Jeff Remington

Palmyra School District, Pennsylvania, USA

Jeff  Remington

Jeff has taught science and technology for 33 years. His educational career has been focused on developing STEM uptake and achievement, both in his school and throughout Pennsylvania – during a period when computers have gone from being rare in the classroom to ubiquitous. His teaching perspective focuses on project-based learning to turn students into divergent, collaborative innovators who are expert problem solvers yet also understand the human impact on their environment.

The challenges at Jeff’s school fall into three types: the growing population of the local area (meaning larger class sizes), increasing student special needs, and cultural challenges stemming from student attitudes. For over a decade, the Pennsylvania Department of Education has recognized his program’s ability to exceed expectations in science for all student sub-groups, including traditionally low-achieving students. Part of Jeff’s success has involved incorporating new methods into his teaching that leverage the potential of the human brain to learn STEM subjects. Having taught several generations of some families in his school, Jeff has seen the rewards and benefits of perseverance, and has even helped found a Youth Center to give disconnected and struggling pupils a safe place to go if their home life is volatile.

In addition to his teaching at home, Jeff has promoted science teaching in a number of other countries, including Haiti, Syria and the United Arab Emirates. As well as becoming a National STEM Teacher Ambassador, Jeff received the Presidential Award for Excellence in Mathematics and Science Teaching (PAEMST) in 2002 based on his innovative teaching, performance in the classroom and leadership in the field. This came with an award of several thousand dollars, which he used to kick-start the development of science and technology classrooms as well as teacher training at schools in Haiti. He also helped set up Internet connections, Skype collaboration and a wiki project between students in Haiti and Palmyra, a step which he considers the most significant project of his career. These trips were initially focused on the development and delivery of STEM infrastructure and teaching, but in the end they grew to be much more than that: they became an opportunity to develop a deeper understanding of other cultures too.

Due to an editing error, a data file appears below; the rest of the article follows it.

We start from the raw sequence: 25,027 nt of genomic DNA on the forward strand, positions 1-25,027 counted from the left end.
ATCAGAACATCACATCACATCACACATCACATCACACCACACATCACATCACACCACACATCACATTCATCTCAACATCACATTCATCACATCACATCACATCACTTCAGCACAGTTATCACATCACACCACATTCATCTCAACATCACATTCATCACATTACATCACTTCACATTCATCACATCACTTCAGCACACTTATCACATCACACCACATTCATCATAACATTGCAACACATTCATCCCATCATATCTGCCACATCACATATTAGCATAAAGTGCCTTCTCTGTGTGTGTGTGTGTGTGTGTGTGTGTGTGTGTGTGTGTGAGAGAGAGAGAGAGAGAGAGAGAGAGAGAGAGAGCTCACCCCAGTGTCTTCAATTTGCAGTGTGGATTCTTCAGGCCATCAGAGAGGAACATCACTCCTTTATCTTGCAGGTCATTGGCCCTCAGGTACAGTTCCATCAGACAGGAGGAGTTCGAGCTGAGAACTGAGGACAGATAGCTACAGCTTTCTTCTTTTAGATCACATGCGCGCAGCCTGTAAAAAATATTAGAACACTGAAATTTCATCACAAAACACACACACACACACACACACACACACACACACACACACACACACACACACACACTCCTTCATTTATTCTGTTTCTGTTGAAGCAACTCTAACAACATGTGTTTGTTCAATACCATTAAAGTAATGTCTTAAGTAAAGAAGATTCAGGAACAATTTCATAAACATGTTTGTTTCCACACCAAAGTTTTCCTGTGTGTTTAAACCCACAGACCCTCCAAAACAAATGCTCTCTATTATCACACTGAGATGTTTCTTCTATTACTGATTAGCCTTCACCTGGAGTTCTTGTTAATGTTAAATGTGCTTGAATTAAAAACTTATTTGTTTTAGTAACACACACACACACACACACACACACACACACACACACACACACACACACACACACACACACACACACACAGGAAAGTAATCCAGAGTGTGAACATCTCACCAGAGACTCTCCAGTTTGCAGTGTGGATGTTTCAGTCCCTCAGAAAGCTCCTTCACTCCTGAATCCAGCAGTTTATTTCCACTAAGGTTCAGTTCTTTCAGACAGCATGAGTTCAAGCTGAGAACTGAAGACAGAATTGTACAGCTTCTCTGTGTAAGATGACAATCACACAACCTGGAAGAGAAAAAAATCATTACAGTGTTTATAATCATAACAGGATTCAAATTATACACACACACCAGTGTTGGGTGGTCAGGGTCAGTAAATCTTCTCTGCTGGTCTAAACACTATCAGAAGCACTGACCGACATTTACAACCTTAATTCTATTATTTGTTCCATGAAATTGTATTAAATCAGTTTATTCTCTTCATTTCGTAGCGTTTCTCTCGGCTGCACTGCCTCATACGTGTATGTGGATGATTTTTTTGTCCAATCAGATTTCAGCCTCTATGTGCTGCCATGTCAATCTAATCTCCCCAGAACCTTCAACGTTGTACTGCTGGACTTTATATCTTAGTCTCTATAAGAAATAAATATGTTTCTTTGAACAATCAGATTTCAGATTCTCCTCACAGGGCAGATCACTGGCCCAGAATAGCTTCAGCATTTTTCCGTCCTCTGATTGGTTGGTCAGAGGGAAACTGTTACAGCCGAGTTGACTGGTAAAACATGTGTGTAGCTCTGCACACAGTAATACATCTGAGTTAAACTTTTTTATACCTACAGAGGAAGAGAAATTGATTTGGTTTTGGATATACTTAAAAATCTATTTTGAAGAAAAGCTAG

If Jeff were to receive the Global Teacher Prize, he would use the funds to expand the scope of the Palmyra-Haiti project he started nearly 15 years ago. He would also aim to create a Computer Science workforce hub for schools in Haiti: this would take students who demonstrate exceptional Computer Science skills and develop them further, connecting them to jobs and projects around the world.